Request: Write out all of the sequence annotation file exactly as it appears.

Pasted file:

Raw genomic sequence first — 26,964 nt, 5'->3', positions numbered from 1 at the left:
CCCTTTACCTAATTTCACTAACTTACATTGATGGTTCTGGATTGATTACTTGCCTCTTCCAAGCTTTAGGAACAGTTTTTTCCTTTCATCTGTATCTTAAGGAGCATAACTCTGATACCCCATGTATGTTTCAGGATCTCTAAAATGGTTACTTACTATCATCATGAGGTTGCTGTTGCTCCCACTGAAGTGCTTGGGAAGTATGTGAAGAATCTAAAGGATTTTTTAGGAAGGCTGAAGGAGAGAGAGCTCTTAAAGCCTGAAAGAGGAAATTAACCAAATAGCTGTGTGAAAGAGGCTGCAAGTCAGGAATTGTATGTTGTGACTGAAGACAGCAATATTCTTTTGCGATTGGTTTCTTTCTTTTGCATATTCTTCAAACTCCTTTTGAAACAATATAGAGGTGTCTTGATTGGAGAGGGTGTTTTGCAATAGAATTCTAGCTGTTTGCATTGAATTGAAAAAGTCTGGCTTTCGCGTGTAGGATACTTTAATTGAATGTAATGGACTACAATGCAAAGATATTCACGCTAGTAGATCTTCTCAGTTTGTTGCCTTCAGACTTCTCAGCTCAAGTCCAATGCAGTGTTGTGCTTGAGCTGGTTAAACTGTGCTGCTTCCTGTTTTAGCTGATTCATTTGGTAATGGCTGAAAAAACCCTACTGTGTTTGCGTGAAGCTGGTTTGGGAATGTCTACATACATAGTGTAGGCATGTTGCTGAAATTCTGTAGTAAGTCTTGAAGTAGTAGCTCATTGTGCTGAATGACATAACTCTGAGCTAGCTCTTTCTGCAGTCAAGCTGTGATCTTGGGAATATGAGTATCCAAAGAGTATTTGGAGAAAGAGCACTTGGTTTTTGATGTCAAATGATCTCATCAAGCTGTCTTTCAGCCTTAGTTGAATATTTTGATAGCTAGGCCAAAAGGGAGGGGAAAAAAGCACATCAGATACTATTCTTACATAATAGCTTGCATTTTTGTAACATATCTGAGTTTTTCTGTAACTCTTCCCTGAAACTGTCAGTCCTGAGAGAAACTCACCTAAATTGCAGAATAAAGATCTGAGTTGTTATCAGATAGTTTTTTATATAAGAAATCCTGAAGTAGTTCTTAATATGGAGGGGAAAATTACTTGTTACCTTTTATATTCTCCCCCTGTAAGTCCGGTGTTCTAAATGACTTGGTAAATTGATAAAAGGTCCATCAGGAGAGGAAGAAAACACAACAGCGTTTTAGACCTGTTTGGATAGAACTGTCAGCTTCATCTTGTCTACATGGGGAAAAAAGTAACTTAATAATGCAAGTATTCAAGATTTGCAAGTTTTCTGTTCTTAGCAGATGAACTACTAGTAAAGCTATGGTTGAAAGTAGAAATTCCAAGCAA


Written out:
Raw genomic sequence first — 26,964 nt, 5'->3', positions numbered from 1 at the left:
CCCTTTACCTAATTTCACTAACTTACATTGATGGTTCTGGATTGATTACTTGCCTCTTCCAAGCTTTAGGAACAGTTTTTTCCTTTCATCTGTATCTTAAGGAGCATAACTCTGATACCCCATGTATGTTTCAGGATCTCTAAAATGGTTACTTACTATCATCATGAGGTTGCTGTTGCTCCCACTGAAGTGCTTGGGAAGTATGTGAAGAATCTAAAGGATTTTTTAGGAAGGCTGAAGGAGAGAGAGCTCTTAAAGCCTGAAAGAGGAAATTAACCAAATAGCTGTGTGAAAGAGGCTGCAAGTCAGGAATTGTATGTTGTGACTGAAGACAGCAATATTCTTTTGCGATTGGTTTCTTTCTTTTGCATATTCTTCAAACTCCTTTTGAAACAATATAGAGGTGTCTTGATTGGAGAGGGTGTTTTGCAATAGAATTCTAGCTGTTTGCATTGAATTGAAAAAGTCTGGCTTTCGCGTGTAGGATACTTTAATTGAATGTAATGGACTACAATGCAAAGATATTCACGCTAGTAGATCTTCTCAGTTTGTTGCCTTCAGACTTCTCAGCTCAAGTCCAATGCAGTGTTGTGCTTGAGCTGGTTAAACTGTGCTGCTTCCTGTTTTAGCTGATTCATTTGGTAATGGCTGAAAAAACCCTACTGTGTTTGCGTGAAGCTGGTTTGGGAATGTCTACATACATAGTGTAGGCATGTTGCTGAAATTCTGTAGTAAGTCTTGAAGTAGTAGCTCATTGTGCTGAATGACATAACTCTGAGCTAGCTCTTTCTGCAGTCAAGCTGTGATCTTGGGAATATGAGTATCCAAAGAGTATTTGGAGAAAGAGCACTTGGTTTTTGATGTCAAATGATCTCATCAAGCTGTCTTTCAGCCTTAGTTGAATATTTTGATAGCTAGGCCAAAAGGGAGGGGAAAAAAGCACATCAGATACTATTCTTACATAATAGCTTGCATTTTTGTAACATATCTGAGTTTTTCTGTAACTCTTCCCTGAAACTGTCAGTCCTGAGAGAAACTCACCTAAATTGCAGAATAAAGATCTGAGTTGTTATCAGATAGTTTTTTATATAAGAAATCCTGAAGTAGTTCTTAATATGGAGGGGAAAATTACTTGTTACCTTTTATATTCTCCCCCTGTAAGTCCGGTGTTCTAAATGACTTGGTAAATTGATAAAAGGTCCATCAGGAGAGGAAGAAAACACAACAGCGTTTTAGACCTGTTTGGATAGAACTGTCAGCTTCATCTTGTCTACATGGGGAAAAAAGTAACTTAATAATGCAAGTATTCAAGATTTGCAAGTTTTCTGTTCTTAGCAGATGAACTACTAGTAAAGCTATGGTTGAAAGTAGAAATTCCAAGCAA